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Mendo on my Mind

Journal editor finds a quaint summer getaway (and cooler weather) in Mendocino County
By: Andrew DiLuccia, Journal Motoring/Real Estate Editor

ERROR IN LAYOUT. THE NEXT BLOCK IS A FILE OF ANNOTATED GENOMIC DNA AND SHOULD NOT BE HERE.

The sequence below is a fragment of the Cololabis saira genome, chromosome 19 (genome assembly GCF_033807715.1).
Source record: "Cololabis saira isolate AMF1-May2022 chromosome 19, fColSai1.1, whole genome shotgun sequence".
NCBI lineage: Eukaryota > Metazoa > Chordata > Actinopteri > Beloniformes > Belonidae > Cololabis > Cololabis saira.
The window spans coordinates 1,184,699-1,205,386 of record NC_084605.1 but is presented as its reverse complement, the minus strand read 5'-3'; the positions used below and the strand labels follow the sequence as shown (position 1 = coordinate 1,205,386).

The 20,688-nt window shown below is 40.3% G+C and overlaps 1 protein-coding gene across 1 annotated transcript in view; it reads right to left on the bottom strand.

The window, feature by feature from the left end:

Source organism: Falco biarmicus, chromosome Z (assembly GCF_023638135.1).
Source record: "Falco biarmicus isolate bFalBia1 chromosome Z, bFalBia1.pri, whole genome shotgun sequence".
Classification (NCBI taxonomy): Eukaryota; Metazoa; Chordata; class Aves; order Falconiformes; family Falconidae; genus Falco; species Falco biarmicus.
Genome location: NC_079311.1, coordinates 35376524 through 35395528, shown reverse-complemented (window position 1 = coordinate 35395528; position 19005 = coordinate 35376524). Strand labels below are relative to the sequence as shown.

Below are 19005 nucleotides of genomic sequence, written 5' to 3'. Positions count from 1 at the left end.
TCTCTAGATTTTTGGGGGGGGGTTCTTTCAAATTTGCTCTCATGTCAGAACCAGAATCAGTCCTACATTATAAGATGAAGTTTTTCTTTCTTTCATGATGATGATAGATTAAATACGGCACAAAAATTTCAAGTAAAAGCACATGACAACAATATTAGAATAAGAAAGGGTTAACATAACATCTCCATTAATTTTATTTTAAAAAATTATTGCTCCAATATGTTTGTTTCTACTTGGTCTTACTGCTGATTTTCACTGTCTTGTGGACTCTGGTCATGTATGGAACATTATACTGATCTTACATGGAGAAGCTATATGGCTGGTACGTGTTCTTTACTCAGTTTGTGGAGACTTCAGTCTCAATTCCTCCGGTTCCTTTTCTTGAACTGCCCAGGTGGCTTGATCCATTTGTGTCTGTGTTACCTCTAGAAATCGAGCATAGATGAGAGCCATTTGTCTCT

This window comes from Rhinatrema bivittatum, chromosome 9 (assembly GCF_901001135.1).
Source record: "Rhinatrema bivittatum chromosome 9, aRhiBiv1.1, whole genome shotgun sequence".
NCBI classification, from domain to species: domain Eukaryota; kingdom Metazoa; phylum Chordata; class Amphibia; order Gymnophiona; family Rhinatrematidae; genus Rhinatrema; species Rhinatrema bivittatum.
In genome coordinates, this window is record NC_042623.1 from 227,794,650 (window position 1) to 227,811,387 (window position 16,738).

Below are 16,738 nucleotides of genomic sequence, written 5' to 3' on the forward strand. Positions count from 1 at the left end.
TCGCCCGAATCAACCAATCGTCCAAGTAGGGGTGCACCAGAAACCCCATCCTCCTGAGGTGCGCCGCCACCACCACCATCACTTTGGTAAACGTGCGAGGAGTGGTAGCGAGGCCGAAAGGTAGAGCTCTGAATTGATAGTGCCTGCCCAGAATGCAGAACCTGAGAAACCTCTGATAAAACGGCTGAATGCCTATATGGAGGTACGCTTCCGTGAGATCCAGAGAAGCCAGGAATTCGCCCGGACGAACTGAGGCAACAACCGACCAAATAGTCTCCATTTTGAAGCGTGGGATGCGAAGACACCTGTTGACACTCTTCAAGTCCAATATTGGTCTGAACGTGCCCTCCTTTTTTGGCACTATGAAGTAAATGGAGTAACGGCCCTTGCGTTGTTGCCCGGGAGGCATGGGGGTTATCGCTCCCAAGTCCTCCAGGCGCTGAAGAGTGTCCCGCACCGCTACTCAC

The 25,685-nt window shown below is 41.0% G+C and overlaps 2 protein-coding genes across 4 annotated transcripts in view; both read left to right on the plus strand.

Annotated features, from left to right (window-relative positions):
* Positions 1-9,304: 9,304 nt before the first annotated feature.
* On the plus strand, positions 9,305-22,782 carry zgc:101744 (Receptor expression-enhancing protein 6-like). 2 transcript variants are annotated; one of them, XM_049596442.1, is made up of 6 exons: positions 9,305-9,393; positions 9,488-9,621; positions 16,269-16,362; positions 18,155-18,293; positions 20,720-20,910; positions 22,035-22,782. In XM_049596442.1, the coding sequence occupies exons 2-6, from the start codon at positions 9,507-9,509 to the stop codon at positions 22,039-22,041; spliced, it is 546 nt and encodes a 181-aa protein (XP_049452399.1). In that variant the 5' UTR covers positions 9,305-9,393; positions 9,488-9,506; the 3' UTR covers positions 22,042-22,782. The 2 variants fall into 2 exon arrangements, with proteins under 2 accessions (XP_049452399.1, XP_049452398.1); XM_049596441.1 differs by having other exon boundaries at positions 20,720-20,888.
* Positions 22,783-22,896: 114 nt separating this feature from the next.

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Earlier this month I felt as if I was living on another planet. Grey skies, a bright orange sun, stifling heat and the smell of smoke from fires had me aching for an escape. So I made one, and I didn’t go too far to get to another universe. Mendocino County was one such other worldly destination as my wife and I had made our vacation on the coast in the towns of Mendocino and Fort Bragg in Mendocino County. Located just a little over four hours and 200 miles from Auburn, these coastal towns in Mendocino County are a nice getaway from the summer heat as temperatures can hover in the mid-50s to high 60s. During our excursion we experienced temperatures in the high-60s, so be sure to pack some pants, long sleeve shirts and sweatshirts as the evenings can be cool, especially with the ocean breezes. I found this out the hard way when we arrived in the evening and I was dressed for the Sacramento valley heat — shorts, T-shirt and sandals. Along with the agreeable temperatures you’ll find something else you don’t see a lot of during the summer months here in the foothills: cloud cover. Most mornings you’ll experience an overcast sky and it usually takes some time for it to burn off. In one instance it took until 4:30 in the afternoon for us to finally see the sun. Getting to Mendocino County and the coast is a relaxing venture in and it of itself, except for the drive on Interstate 80. Our route took us through the Napa Valley on Highway 12 to 29, which then connected us to U.S. 101 and then Highway 128 and on to Highway 1. If you’re a fan of wine this is the route to take as you go through the world-famous Napa region. But you will find wineries all the way along your route as Mendocino County is also home to many vintners. This part of our trip took most of a day as we patronized several wineries — if your wine collection is down at home, it won’t be after you make this trip. Now you can take another route from Auburn to the coast taking Highway 65 to 20 and then on to U.S. 101 and Highway 1. One of my favorite parts of the drive is the journey through the 11-mile-long tunnel of redwoods on Highway 128 in the Navarro River Redwoods State Park. After taking in the scenic farm country in the Anderson Valley you roll through this tunnel of majestic trees on your way to the sea. Then you find yourself on the coast with Mendocino County’s unique shoreline filled with tall pine and redwood trees, sea cliffs and sprawling beaches littered with driftwood and seaweed. It’s a beautiful sight when you come out of the forest and the coast just opens up; there’s plenty of vista spots along Highway 1 for you to stop and take pictures. The little town of Mendocino offers unique architecture as the town was first listed as a post office in 1858 and then became known for agriculture and logging. The agriculture is still here as there are many wineries and farms throughout the region that focus on green farming. You’ll find the local fare on many of the local restaurants’ tables. Looking for a nice place to have lunch or even dinner? Try the Mendocino Café on Lansing Street. The lunch and dinner menus feature plenty of seafood along with a combination of Mexican and Thai influences. You can pair your meal with many of the local wines as well, all while sitting on their open-air deck with views of the ocean and the café’s beautiful flower garden. The town of Mendocino is awash in culture as there are many museums, art shops and jewelry stores that offer the casual shopper several options. Stop into the Mendocino Hotel and have an afternoon cocktail or lunch and stare into the ocean. Or keep on walking down Main Street and head out into the Headlands State Park that surrounds the town and walk the meandering trails and take in more views of the ocean. What adds to the quaintness of the town is the lodging that’s available. Many of the places to lay your head are bed and breakfasts, cottages and resorts. Prices vary by season and establishment, but the average can be anywhere from $100-$150 or more in the summer months. Mendocino County has more artists per capita than any other rural county according to Gomendo.com. With that said there’s plenty of culture that goes on in the little town of Mendocino and the county. During our stay we witnessed the 22nd annual Mendocino Music Festival (www.mendocinomusic.com), which features everything from jazz to classical to opera and big band. The county offers a plethora of activities from beer and wine festivals to garden tours and much, much more. For more information visit www.mendocino.com and www.gomendo.com. Even though most of our time was spent in Mendocino, we did venture north to Fort Bragg, the largest town on the North Coast between San Francisco and Eureka. Fort Bragg (www.fortbragg.com) has its history in logging like that of Mendocino and it features some of the same architecture, but Fort Bragg does have more of a big city feel. Fort Bragg boasts the famous Skunk Train, which goes from Fort Bragg to Willits, and features the Mendocino Coast Botanical Gardens, the only botanical gardens in the continental U.S. that front an ocean. Other activities include sport fishing, whale watching, horseback riding and hiking, just to name a few. The town also has plenty of good cuisine, and seafood is no exception. Looking for that little place that features good food with a view? Try out Sharon’s by the Sea in Fort Bragg. Sharon’s is a Zagat-rated restaurant on North Harbor Drive (www.sharonsbythesea.com) that has outdoor dining and a very small indoor dining room. We found the staff to be very friendly and professional, and the food was what we expected from a restaurant so close to the ocean. The fresh Sharon’s Family Cioppino was splendid and the seafront view with dinner made for a romantic experience. You’re seeking an escape from your everyday world and looking for another universe full of recreational, cultural and dinning options, the North Coast and Mendocino County offer plenty to make for a very memorable vacation. The Journal’s Andrew DiLuccia can be reached at andrewd@goldcountrymedia.com.